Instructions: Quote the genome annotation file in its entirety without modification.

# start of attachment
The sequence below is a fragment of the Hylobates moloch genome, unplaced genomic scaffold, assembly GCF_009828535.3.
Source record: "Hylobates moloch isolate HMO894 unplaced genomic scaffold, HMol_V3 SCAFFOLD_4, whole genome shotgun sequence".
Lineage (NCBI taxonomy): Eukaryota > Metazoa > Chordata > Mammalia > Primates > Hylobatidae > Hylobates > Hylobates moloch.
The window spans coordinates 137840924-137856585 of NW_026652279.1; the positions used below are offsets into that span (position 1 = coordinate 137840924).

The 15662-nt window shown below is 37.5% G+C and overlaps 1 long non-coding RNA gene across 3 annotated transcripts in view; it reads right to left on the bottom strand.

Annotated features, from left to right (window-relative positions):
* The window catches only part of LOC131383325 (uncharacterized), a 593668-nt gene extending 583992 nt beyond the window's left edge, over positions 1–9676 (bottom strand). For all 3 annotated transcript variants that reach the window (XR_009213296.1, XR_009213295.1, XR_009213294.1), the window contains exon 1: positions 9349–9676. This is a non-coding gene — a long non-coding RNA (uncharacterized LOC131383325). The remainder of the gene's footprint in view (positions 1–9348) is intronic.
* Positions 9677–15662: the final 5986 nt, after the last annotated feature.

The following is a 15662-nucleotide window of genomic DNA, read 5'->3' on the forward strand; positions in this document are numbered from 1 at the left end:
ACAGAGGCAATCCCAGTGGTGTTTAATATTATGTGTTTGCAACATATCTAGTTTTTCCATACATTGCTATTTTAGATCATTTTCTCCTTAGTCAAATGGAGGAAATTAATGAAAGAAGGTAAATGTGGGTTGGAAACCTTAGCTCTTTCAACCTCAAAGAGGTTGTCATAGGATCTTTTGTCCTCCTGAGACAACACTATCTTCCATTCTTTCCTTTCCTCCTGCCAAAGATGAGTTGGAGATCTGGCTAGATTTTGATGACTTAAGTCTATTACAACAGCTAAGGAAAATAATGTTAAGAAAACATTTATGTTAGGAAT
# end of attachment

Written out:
The sequence below is a fragment of the Hylobates moloch genome, unplaced genomic scaffold, assembly GCF_009828535.3.
Source record: "Hylobates moloch isolate HMO894 unplaced genomic scaffold, HMol_V3 SCAFFOLD_4, whole genome shotgun sequence".
Lineage (NCBI taxonomy): Eukaryota > Metazoa > Chordata > Mammalia > Primates > Hylobatidae > Hylobates > Hylobates moloch.
The window spans coordinates 137840924-137856585 of NW_026652279.1; the positions used below are offsets into that span (position 1 = coordinate 137840924).

The 15662-nt window shown below is 37.5% G+C and overlaps 1 long non-coding RNA gene across 3 annotated transcripts in view; it reads right to left on the bottom strand.

Annotated features, from left to right (window-relative positions):
* The window catches only part of LOC131383325 (uncharacterized), a 593668-nt gene extending 583992 nt beyond the window's left edge, over positions 1–9676 (bottom strand). For all 3 annotated transcript variants that reach the window (XR_009213296.1, XR_009213295.1, XR_009213294.1), the window contains exon 1: positions 9349–9676. This is a non-coding gene — a long non-coding RNA (uncharacterized LOC131383325). The remainder of the gene's footprint in view (positions 1–9348) is intronic.
* Positions 9677–15662: the final 5986 nt, after the last annotated feature.

The following is a 15662-nucleotide window of genomic DNA, read 5'->3' on the forward strand; positions in this document are numbered from 1 at the left end:
ACAGAGGCAATCCCAGTGGTGTTTAATATTATGTGTTTGCAACATATCTAGTTTTTCCATACATTGCTATTTTAGATCATTTTCTCCTTAGTCAAATGGAGGAAATTAATGAAAGAAGGTAAATGTGGGTTGGAAACCTTAGCTCTTTCAACCTCAAAGAGGTTGTCATAGGATCTTTTGTCCTCCTGAGACAACACTATCTTCCATTCTTTCCTTTCCTCCTGCCAAAGATGAGTTGGAGATCTGGCTAGATTTTGATGACTTAAGTCTATTACAACAGCTAAGGAAAATAATGTTAAGAAAACATTTATGTTAGGAAT